California Chrome is rapidly morphing from "California rock star" status to "worldwide brand" and, if he does his part in the Dubai World Cup (UAE-I) on March 28, his connections are ready to give him the stage that status would deserve.
Still, they admit they a little humbled and a little awed about it all.
For trainer Art Sherman, a former jockey and veteran of decades of day-in, day-out racing, California Chrome's victories in the 2014 Kentucky Derby Presented by Yum! Brands and Preakness Stakes (both gr. I) were the fulfillment of a dream.
"It has definitely been a dream come true for us," Sherman said during a news conference at the plush, sprawling Meydan Racecourse complex shortly after arriving in Dubai. "You know, growing up in America, the one race you want to win is the Kentucky Derby and he did that. And everything else has kind of been a bonus.
"It has just been an amazing ride. We don't have all the high-priced, high-profile clients. We kinda got lightning in a bottle with this horse."
Now, said Sherman and part-owner Steve Coburn, it's time to let the lightning loose.
"We want to showcase this horse," Sherman said, citing intense interest not only on the part of California Chrome's fans—"Chromies"—but also from racetrack executives worldwide who would like nothing more than to let his brand burnish theirs.
"I call him the California rock star because he's got such a following," Sherman said. "I can't believe the following this horse has all over the world. I got off the airplane here and everybody says, 'Oh, there's California Chrome's trainer.' You know, I thought, well, nobody'll know me in Dubai."
While professing not to look beyond the World Cup itself —"$10 million has a nice ring to it," he noted—Sherman admits he is pondering the question, "What's next?"
"We'll take it one race at a time," he said. "We'll see what happens. It's so hard to plan when you're running these kinds of races all over the world. Everybody wants you. I've got Royal Ascot to look at. They've been coming. And Hong Kong, they want me there. All over the world, he's kind of like a drawing magnet for racing right now."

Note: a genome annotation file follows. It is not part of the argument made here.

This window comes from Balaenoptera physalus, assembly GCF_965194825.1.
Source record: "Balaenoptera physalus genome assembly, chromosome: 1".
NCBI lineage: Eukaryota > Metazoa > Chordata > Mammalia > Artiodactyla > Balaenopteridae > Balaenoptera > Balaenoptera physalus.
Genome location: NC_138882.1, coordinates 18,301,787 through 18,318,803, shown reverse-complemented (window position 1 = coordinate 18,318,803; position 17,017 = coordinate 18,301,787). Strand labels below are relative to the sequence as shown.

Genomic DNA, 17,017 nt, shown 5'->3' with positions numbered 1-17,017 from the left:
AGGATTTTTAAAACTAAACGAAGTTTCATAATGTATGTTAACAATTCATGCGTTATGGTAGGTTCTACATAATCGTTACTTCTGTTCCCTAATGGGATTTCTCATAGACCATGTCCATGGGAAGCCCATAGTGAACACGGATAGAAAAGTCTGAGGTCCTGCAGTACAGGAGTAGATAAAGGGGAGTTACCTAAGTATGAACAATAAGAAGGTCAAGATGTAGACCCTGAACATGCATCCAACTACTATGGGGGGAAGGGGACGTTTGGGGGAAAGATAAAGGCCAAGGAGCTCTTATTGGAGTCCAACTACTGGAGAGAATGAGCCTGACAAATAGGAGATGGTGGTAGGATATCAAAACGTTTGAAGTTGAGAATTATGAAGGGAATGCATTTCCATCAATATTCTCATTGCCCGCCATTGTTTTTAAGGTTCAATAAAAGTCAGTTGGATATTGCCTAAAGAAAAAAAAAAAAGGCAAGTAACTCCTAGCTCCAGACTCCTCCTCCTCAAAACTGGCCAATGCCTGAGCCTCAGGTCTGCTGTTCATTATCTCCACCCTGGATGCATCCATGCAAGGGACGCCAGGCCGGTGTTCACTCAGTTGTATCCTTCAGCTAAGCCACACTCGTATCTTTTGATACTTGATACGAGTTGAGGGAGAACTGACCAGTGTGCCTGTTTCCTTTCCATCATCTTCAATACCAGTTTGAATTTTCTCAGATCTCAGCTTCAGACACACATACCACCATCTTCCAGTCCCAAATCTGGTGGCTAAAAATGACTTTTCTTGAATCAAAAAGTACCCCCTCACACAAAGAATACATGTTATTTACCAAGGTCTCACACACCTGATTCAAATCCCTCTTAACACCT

Coburn said part of that plan is to "showcase California Chrome on the grass," building on his victory in the Hollywood Derby (gr. IT) at Nov. 29 last year. Going into the World Cup, that remains the colt's only victory in five starts since taking the Preakness last May.
When asked about the Arlington Million (gr. IT) in August, Coburn brightened up.
"That's the race we want," he said. "I have more cards from Arlington people than anywhere in the world. They all say the same thing: 'You just tell us you want to come and we'll take care of you.' "
Ultimately, though, he said the goal for the rest of the year "is to get back to the Breeders' Cup Classic (gr. I) and get him a fair run in that race. Definitely."
Sherman said travel is an issue, but one that California Chrome should handle well.
"We thought about it in the back of our mind," he said about early consideration of the Dubai trip. "It's a long way to go when you're stabled in Los Alamitos and Long Beach. We're next to the ocean there and it's a different change.
"But we've got a horse that can travel. He has been all over the United States and been in airplanes and different courses, so I don't think he has to take his racetrack with him."
As they talk about the "top hat and tails" atmosphere of Royal Ascot, the sweeping turf course at Sha Tin in Hong Kong or the premier turf race in America's upper Midwest, Coburn and Sherman occasionally pause to note how far they've come with their modestly bred, once-in-a-lifetime horse.
And they're grateful.
It's his first trip to Dubai, and Sherman said the experience "is almost like coming into Las Vegas when you're in the United States." Later, standing on the stage at the post-position draw, Sherman told the organizers and sponsors of the World Cup races: "Thank you."
And Coburn noted, in reference to the Burj Dubai, visible on the city skyline from behind the Meydan grandstand: "That big building over there, the tallest building in the world? Multiply that by 10 and that's the hospitality we've received here."
The interest isn't without its lighter moments, though. A local newspaper reported March 25 that Sherman is retiring from training—a plan that was news to him.
"I don't know where that guy got that," the conditioner chuckled. "I said something like, 'This is the culmination of a long career,' and he thought I meant something I didn't."